Thursday, September 14, 2006

343: what is deafhood? the original definition


Yesterday I sat behind my office on a metal stair with the Demon Queen and talked a little about Deafhood. I explained what's been going on in the Deaf blogosphere, with a ton of extremists taking over the discussion. "But," she exclaimed, "hasn't anyone read the book?"

No. Nor is anyone quoting. So, since I have the book, and I need something to take my mind off of things, here's Dr. Ladd's definition of Deafhood. I cite the complete paragraph:
...I found myself coining a new label of 'Deafhood.' Deafhood is not, however, a 'static' medical condition like 'deafness.' Instead, it represents a process - the struggle by each Deaf child, Deaf family and Deaf adult to explain to themselves and each other their own existence in the world. In sharing their lives with each other as a community, and enacting those explanations rather than writing books about them, Deaf people are engaged in a daily praxis, a continuing internal and external dialogue. (p.3, "Understanding Deaf Culture" by Ladd)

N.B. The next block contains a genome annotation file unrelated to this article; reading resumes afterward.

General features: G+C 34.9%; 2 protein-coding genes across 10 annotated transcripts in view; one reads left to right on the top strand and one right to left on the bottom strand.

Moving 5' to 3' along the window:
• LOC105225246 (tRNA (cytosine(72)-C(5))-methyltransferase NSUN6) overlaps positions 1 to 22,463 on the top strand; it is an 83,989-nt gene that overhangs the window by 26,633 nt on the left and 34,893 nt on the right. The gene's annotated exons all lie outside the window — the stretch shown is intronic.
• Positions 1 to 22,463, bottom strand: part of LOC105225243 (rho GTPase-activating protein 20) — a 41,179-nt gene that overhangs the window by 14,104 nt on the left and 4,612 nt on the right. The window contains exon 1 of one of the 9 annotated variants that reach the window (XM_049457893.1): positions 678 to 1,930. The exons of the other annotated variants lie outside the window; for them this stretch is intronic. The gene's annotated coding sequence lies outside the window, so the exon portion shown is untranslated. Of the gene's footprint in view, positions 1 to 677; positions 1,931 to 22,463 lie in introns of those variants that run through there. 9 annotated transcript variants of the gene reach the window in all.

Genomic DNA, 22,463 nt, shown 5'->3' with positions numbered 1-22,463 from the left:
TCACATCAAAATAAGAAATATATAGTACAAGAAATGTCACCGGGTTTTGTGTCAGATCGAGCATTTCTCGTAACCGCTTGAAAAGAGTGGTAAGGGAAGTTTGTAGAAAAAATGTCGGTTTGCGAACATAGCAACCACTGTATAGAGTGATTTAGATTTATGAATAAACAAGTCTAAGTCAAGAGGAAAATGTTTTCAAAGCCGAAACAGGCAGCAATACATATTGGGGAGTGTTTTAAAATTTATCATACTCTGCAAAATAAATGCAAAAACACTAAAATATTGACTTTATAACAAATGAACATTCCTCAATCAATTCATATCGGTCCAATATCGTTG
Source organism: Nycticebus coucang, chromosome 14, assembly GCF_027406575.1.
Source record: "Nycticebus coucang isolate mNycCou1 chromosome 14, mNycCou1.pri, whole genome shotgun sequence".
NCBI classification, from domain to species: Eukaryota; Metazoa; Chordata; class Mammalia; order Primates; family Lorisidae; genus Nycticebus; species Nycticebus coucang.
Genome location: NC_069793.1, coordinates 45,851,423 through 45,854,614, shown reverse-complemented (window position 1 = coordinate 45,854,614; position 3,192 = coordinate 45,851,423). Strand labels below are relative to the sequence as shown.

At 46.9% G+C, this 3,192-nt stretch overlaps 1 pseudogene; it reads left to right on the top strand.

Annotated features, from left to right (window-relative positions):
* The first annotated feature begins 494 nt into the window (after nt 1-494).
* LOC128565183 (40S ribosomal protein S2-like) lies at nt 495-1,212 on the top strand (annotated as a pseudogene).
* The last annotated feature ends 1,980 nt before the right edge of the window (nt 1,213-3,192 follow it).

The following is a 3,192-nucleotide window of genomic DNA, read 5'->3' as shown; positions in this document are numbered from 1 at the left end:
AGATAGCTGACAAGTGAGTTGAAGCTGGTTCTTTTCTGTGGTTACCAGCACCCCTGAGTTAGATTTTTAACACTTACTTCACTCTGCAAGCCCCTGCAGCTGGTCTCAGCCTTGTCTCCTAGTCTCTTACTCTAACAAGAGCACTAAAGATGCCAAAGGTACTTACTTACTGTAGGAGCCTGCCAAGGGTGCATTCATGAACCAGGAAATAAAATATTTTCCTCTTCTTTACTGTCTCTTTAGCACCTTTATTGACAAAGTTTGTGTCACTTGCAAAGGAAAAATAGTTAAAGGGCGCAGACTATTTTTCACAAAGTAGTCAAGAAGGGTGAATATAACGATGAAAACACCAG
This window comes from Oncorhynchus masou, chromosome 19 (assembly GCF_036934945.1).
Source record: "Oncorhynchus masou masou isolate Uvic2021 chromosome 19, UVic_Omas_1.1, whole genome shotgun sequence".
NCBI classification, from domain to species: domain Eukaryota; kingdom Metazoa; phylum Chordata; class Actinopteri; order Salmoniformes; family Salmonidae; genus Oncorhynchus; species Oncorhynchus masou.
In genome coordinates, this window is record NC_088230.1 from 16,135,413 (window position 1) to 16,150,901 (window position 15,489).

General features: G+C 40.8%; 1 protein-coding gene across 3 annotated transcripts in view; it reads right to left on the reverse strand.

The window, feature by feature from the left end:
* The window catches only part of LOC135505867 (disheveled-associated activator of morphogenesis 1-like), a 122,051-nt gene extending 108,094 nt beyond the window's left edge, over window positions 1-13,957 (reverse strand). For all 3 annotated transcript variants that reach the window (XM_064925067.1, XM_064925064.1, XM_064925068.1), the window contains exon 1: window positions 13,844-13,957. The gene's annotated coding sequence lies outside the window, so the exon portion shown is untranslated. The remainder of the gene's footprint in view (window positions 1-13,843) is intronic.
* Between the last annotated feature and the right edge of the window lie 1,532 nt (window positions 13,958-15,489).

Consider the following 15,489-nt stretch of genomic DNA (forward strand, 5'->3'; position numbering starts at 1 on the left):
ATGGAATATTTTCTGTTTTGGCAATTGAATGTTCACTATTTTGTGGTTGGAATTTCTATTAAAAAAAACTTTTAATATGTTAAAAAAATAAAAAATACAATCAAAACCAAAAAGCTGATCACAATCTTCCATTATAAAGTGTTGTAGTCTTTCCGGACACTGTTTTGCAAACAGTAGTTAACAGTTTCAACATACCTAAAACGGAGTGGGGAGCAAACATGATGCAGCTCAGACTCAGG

Go back and reread that. It's a pretty complicated statement! First, let's look at the first three sentences. Summarize: Deafhood is a new word. Deafhood doesn't describe a specific medical state. Deafhood describes a process. You can call yourself hard of hearing, be a CI user, be a hearing person who is involved with the Deaf community. Your Deafhood comes from analyzing your relationship to the world, from a proactive analysis instead of passive reception. When you start figuring things out for yourself, in short.